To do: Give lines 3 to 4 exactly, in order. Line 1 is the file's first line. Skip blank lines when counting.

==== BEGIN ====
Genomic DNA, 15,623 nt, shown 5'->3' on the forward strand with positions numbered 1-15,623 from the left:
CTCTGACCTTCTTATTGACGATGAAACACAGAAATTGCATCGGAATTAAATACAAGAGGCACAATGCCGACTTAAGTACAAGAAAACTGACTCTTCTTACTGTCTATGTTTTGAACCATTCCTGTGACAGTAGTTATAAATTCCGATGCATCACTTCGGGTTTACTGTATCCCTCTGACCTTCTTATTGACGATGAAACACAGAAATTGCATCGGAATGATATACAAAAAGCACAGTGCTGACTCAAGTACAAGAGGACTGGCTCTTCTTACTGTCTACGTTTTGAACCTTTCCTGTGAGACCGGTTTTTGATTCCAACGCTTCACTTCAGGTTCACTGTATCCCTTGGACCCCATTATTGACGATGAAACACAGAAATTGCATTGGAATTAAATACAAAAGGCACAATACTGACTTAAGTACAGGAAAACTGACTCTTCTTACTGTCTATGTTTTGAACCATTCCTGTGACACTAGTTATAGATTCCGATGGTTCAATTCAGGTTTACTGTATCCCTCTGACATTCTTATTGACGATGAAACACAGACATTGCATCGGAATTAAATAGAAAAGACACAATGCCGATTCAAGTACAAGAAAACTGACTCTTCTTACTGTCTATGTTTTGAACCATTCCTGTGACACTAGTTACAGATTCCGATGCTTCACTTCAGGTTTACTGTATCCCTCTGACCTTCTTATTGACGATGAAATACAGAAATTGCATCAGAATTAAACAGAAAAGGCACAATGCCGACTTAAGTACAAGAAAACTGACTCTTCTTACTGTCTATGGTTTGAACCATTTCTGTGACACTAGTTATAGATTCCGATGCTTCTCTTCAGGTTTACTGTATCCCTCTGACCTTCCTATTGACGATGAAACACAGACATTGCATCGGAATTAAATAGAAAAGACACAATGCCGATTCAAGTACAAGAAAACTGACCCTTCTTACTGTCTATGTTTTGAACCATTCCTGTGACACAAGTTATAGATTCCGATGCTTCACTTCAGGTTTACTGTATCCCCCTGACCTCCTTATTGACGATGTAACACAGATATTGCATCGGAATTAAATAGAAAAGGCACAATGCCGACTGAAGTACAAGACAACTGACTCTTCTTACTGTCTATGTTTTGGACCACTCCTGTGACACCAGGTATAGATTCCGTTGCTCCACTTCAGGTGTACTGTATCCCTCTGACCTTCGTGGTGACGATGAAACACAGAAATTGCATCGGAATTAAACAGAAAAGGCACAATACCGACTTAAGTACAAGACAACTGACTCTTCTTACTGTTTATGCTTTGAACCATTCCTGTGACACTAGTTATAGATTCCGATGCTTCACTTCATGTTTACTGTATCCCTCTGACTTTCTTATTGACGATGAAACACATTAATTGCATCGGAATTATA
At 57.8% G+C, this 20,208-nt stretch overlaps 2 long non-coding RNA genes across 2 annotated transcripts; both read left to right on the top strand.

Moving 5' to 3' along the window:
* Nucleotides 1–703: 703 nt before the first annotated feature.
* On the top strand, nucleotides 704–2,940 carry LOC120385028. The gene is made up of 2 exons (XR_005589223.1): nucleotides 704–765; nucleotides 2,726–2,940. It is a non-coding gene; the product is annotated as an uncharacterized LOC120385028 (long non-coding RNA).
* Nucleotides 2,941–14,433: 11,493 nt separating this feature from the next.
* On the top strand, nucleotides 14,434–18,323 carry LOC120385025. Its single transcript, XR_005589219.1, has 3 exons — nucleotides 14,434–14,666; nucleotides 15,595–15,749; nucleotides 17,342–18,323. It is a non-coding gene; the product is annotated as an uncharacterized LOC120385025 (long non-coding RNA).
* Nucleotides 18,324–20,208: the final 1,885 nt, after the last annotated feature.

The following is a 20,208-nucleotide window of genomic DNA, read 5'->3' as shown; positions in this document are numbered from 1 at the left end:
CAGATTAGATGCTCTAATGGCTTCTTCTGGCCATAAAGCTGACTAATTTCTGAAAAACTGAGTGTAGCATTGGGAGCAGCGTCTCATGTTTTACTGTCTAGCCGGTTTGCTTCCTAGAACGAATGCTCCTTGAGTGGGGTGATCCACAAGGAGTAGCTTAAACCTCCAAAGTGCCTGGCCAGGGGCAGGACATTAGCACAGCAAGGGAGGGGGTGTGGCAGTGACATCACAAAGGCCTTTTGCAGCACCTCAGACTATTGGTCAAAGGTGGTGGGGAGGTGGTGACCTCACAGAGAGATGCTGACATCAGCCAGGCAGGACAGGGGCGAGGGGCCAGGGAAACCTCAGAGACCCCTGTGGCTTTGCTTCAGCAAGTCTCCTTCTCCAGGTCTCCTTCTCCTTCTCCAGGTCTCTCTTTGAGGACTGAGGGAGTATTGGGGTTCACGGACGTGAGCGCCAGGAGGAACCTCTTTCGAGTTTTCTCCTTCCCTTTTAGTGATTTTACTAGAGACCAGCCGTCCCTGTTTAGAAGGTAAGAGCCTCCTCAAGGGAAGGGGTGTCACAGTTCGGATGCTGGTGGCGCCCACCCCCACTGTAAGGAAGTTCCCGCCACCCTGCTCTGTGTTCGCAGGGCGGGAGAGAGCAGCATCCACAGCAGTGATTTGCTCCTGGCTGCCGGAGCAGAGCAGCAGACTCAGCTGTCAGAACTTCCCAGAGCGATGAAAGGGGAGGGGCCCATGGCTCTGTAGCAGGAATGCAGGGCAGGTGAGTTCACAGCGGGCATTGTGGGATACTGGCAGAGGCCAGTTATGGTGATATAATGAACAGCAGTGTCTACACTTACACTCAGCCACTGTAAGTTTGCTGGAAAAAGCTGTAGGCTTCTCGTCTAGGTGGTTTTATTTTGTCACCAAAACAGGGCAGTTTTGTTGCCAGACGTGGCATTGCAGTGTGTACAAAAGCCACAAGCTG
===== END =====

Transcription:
At 57.8% G+C, this 20,208-nt stretch overlaps 2 long non-coding RNA genes across 2 annotated transcripts; both read left to right on the top strand.

Moving 5' to 3' along the window: